Perhaps there is some correlation between the decreased interest in organized religion and the increased acceptance of evolutionary science. Jerry A. Coyne, a retired biologist at the University of Chicago, wrote the 2009 book “Why Evolution is True”; he maintains a blog of the same name.

His 2015 book “Faith vs Fact: Why Science and Religion are Incompatible” directly challenges the practice of accommodationism. Many scientists try to tiptoe around the uncomfortable reality that empirical research has shown religious ideology to be wrong time and again throughout history.

Stephen Jay Gould, the renowned paleontologist and ardent supporter of evolutionary education, promoted what he called non-overlapping magisteria. Religion and science examine different aspects of life, and they do not impede on one another. This was Gould’s way of diffusing the conflict between the two.

Coyne, however, does not share his colleagues’ desire to keep the peace with theists. The scientific method is the only acceptable way to understand our world and the universe. Biblical stories make for compelling literature, but they don’t provide an accurate picture of our history as a species.

I agree with Coyne that our knowledge of natural phenomena can only be enhanced with concrete evidence resulting from in-depth investigation and ongoing testing. And if religious declarations run contrary to conclusions based upon rigorous experimentation, they should be discarded. Reality doesn’t offer the option of “alternative facts.”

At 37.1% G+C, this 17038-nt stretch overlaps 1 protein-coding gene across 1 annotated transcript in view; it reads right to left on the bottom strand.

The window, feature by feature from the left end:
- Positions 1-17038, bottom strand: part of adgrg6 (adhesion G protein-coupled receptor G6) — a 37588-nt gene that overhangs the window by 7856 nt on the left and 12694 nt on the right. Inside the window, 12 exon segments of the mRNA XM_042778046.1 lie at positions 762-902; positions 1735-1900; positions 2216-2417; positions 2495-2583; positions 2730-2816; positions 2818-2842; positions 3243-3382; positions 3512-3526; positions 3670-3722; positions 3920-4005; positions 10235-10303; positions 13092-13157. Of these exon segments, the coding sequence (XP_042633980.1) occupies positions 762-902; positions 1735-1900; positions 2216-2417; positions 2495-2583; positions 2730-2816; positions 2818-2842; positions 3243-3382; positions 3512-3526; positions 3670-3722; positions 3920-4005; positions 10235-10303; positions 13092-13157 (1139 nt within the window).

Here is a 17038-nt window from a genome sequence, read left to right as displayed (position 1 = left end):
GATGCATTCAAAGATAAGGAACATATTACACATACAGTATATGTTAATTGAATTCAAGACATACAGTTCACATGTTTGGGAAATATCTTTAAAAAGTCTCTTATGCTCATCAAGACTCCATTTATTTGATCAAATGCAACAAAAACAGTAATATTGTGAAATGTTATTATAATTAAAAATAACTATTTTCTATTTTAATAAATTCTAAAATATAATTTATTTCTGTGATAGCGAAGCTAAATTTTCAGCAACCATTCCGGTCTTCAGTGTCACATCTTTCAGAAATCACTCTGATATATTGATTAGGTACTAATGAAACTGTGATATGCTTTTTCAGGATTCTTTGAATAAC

Darwin’s work was a huge leap forward in our grasp of how life on Earth has advanced. Little by little, more Americans are recognizing the beautiful logic of evolutionary science. Let’s take this historic moment to recommit ourselves to the kind of intellectual pursuits he exemplified.

Jerry Moore is the editorial page editor for the Watertown Daily Times. Readers may call him at 315-661-2369 or send emails to jmoore@wdt.net.

Johnson Newspapers 7.1

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(12) comments

Holmes

Just another anti-Christian article by the media. Hmm, seems like they always appear particularly this time of year...

hermit thrush

what is anti-christian about the piece?

Nice_Commenter

Please don't interfere with his imagined feelings of persecution. They think Trump is Christian, which is so clueless it is totally adorable!

rdsouth

Suppose you were color blind at an independence day celebration and suddenly everyone around you started shouting about the colorful fireworks. Wouldn't you feel compelled to pick that time to explain to them that color isn't real, just the brain's way of interpreting wavelengths of light? Of course it is. There there.

Holmes -- the real one

Ah -- the "fake Holmes" opinion strikes again! Looks like the jumping off point this time was the header. That word 'evolution' is a big trigger for a lot of people. Worse yet, it is sometimes used in a general way to mean progressing from a simpler thing to something that is more complex -- and that has an inherent trigger too since that word 'progress' (no doubt evocative of 'progressive') comes into play.

I'm guessing that even entertaining (i.e. letting it sit down on your mental couch) a notion like evolution must seem to be "anti-Christian" for some people since there is nothing to be found in the piece that opposes Christianity or Jesus, for that matter. But then, it is likely that today's opinion was gleaned from just reading the header and stopping there.